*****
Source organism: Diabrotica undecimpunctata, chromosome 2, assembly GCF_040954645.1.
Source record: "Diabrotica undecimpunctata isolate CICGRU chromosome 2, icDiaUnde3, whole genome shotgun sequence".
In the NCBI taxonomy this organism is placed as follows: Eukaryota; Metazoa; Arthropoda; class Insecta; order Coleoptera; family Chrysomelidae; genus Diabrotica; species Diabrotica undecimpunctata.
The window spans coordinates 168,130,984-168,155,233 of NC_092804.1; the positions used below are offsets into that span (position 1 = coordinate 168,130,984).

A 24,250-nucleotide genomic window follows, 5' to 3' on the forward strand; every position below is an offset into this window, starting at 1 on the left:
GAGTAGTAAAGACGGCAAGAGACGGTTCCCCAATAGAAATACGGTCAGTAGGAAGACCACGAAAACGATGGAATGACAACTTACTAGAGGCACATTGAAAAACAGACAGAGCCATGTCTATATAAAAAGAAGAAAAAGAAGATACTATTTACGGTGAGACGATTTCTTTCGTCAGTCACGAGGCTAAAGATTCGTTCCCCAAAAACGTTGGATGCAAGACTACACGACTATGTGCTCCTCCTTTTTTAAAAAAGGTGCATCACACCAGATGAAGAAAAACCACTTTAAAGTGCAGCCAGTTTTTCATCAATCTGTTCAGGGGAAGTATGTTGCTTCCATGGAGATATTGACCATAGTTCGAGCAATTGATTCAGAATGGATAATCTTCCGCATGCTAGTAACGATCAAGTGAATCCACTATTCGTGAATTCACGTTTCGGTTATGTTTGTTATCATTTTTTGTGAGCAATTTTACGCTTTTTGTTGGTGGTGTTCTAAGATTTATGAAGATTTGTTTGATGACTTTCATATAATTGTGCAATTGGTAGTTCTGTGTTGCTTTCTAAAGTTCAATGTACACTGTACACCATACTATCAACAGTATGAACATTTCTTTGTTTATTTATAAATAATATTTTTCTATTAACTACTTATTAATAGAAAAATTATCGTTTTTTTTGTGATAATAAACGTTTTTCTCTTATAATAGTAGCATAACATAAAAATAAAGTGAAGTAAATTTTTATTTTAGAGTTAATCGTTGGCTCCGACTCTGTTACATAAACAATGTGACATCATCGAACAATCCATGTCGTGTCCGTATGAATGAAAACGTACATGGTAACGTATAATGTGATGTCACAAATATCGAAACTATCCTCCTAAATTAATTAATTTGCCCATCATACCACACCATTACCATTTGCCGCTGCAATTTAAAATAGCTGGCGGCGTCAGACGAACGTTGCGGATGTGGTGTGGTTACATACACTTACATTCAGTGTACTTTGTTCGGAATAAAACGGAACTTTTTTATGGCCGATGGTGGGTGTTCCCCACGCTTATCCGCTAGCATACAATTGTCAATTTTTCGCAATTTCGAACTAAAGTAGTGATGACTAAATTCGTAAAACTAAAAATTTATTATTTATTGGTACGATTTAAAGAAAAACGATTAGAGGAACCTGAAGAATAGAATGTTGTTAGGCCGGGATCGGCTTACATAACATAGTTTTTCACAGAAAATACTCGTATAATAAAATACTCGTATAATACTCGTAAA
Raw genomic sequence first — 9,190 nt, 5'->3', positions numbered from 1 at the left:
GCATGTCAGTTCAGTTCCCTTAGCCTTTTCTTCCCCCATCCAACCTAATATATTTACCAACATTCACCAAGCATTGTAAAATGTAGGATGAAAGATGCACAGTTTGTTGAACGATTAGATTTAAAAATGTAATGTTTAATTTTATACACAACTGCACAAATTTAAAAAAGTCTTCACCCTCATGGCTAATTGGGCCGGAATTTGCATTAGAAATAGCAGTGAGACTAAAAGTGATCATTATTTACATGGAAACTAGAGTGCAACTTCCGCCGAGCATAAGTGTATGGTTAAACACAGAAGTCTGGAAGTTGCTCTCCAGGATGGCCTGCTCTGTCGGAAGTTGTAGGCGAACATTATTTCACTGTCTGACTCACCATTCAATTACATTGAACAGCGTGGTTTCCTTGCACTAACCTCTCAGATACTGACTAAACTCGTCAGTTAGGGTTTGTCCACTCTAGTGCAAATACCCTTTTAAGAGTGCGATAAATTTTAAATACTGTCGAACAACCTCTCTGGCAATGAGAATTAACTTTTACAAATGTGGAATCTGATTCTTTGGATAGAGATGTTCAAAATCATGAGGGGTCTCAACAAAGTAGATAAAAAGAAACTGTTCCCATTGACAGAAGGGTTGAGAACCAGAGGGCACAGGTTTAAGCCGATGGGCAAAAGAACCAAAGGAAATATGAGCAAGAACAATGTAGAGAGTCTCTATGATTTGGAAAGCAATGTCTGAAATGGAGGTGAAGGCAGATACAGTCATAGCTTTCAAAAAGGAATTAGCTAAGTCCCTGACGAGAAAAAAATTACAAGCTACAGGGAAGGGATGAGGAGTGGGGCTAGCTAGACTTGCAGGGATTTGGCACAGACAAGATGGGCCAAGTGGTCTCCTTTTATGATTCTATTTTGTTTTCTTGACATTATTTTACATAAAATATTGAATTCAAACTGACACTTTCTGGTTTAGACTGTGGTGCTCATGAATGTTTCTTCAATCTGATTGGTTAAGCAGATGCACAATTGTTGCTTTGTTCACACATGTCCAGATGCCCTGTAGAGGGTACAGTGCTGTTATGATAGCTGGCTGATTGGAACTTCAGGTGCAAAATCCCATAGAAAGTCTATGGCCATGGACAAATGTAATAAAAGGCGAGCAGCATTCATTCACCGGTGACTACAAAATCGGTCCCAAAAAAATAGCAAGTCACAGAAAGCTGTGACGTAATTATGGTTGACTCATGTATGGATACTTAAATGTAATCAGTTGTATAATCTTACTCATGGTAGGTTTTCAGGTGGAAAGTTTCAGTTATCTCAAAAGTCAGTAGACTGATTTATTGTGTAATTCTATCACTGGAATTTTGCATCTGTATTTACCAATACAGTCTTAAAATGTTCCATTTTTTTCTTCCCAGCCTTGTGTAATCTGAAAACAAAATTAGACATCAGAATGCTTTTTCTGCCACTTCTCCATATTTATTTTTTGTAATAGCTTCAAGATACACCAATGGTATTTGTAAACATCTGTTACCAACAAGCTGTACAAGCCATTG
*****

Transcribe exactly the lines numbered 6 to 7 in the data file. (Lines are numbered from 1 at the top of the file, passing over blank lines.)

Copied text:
GAGTAGTAAAGACGGCAAGAGACGGTTCCCCAATAGAAATACGGTCAGTAGGAAGACCACGAAAACGATGGAATGACAACTTACTAGAGGCACATTGAAAAACAGACAGAGCCATGTCTATATAAAAAGAAGAAAAAGAAGATACTATTTACGGTGAGACGATTTCTTTCGTCAGTCACGAGGCTAAAGATTCGTTCCCCAAAAACGTTGGATGCAAGACTACACGACTATGTGCTCCTCCTTTTTTAAAAAAGGTGCATCACACCAGATGAAGAAAAACCACTTTAAAGTGCAGCCAGTTTTTCATCAATCTGTTCAGGGGAAGTATGTTGCTTCCATGGAGATATTGACCATAGTTCGAGCAATTGATTCAGAATGGATAATCTTCCGCATGCTAGTAACGATCAAGTGAATCCACTATTCGTGAATTCACGTTTCGGTTATGTTTGTTATCATTTTTTGTGAGCAATTTTACGCTTTTTGTTGGTGGTGTTCTAAGATTTATGAAGATTTGTTTGATGACTTTCATATAATTGTGCAATTGGTAGTTCTGTGTTGCTTTCTAAAGTTCAATGTACACTGTACACCATACTATCAACAGTATGAACATTTCTTTGTTTATTTATAAATAATATTTTTCTATTAACTACTTATTAATAGAAAAATTATCGTTTTTTTTGTGATAATAAACGTTTTTCTCTTATAATAGTAGCATAACATAAAAATAAAGTGAAGTAAATTTTTATTTTAGAGTTAATCGTTGGCTCCGACTCTGTTACATAAACAATGTGACATCATCGAACAATCCATGTCGTGTCCGTATGAATGAAAACGTACATGGTAACGTATAATGTGATGTCACAAATATCGAAACTATCCTCCTAAATTAATTAATTTGCCCATCATACCACACCATTACCATTTGCCGCTGCAATTTAAAATAGCTGGCGGCGTCAGACGAACGTTGCGGATGTGGTGTGGTTACATACACTTACATTCAGTGTACTTTGTTCGGAATAAAACGGAACTTTTTTATGGCCGATGGTGGGTGTTCCCCACGCTTATCCGCTAGCATACAATTGTCAATTTTTCGCAATTTCGAACTAAAGTAGTGATGACTAAATTCGTAAAACTAAAAATTTATTATTTATTGGTACGATTTAAAGAAAAACGATTAGAGGAACCTGAAGAATAGAATGTTGTTAGGCCGGGATCGGCTTACATAACATAGTTTTTCACAGAAAATACTCGTATAATAAAATACTCGTATAATACTCGTAAA
Raw genomic sequence first — 9,190 nt, 5'->3', positions numbered from 1 at the left: